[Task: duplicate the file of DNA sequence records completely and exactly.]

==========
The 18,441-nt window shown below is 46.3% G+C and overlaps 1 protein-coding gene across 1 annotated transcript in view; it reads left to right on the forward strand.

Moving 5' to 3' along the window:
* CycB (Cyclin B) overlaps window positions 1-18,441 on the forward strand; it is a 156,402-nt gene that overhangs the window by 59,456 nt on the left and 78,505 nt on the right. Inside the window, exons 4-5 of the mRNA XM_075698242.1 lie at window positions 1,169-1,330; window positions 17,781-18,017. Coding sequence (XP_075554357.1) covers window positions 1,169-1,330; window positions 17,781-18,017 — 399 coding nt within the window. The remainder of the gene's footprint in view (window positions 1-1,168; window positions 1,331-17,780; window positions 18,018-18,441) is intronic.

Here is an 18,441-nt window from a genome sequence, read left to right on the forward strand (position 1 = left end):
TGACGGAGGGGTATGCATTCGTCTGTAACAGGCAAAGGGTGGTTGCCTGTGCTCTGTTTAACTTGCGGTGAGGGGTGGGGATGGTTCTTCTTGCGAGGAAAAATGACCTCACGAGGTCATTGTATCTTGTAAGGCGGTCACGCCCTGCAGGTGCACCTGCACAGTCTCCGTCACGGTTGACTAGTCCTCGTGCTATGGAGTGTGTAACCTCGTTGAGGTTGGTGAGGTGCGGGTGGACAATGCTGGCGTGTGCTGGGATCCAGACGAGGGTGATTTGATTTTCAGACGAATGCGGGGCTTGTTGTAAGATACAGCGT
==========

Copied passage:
The 18,441-nt window shown below is 46.3% G+C and overlaps 1 protein-coding gene across 1 annotated transcript in view; it reads left to right on the forward strand.

Moving 5' to 3' along the window:
* CycB (Cyclin B) overlaps window positions 1-18,441 on the forward strand; it is a 156,402-nt gene that overhangs the window by 59,456 nt on the left and 78,505 nt on the right. Inside the window, exons 4-5 of the mRNA XM_075698242.1 lie at window positions 1,169-1,330; window positions 17,781-18,017. Coding sequence (XP_075554357.1) covers window positions 1,169-1,330; window positions 17,781-18,017 — 399 coding nt within the window. The remainder of the gene's footprint in view (window positions 1-1,168; window positions 1,331-17,780; window positions 18,018-18,441) is intronic.

Here is an 18,441-nt window from a genome sequence, read left to right on the forward strand (position 1 = left end):
TGACGGAGGGGTATGCATTCGTCTGTAACAGGCAAAGGGTGGTTGCCTGTGCTCTGTTTAACTTGCGGTGAGGGGTGGGGATGGTTCTTCTTGCGAGGAAAAATGACCTCACGAGGTCATTGTATCTTGTAAGGCGGTCACGCCCTGCAGGTGCACCTGCACAGTCTCCGTCACGGTTGACTAGTCCTCGTGCTATGGAGTGTGTAACCTCGTTGAGGTTGGTGAGGTGCGGGTGGACAATGCTGGCGTGTGCTGGGATCCAGACGAGGGTGATTTGATTTTCAGACGAATGCGGGGCTTGTTGTAAGATACAGCGT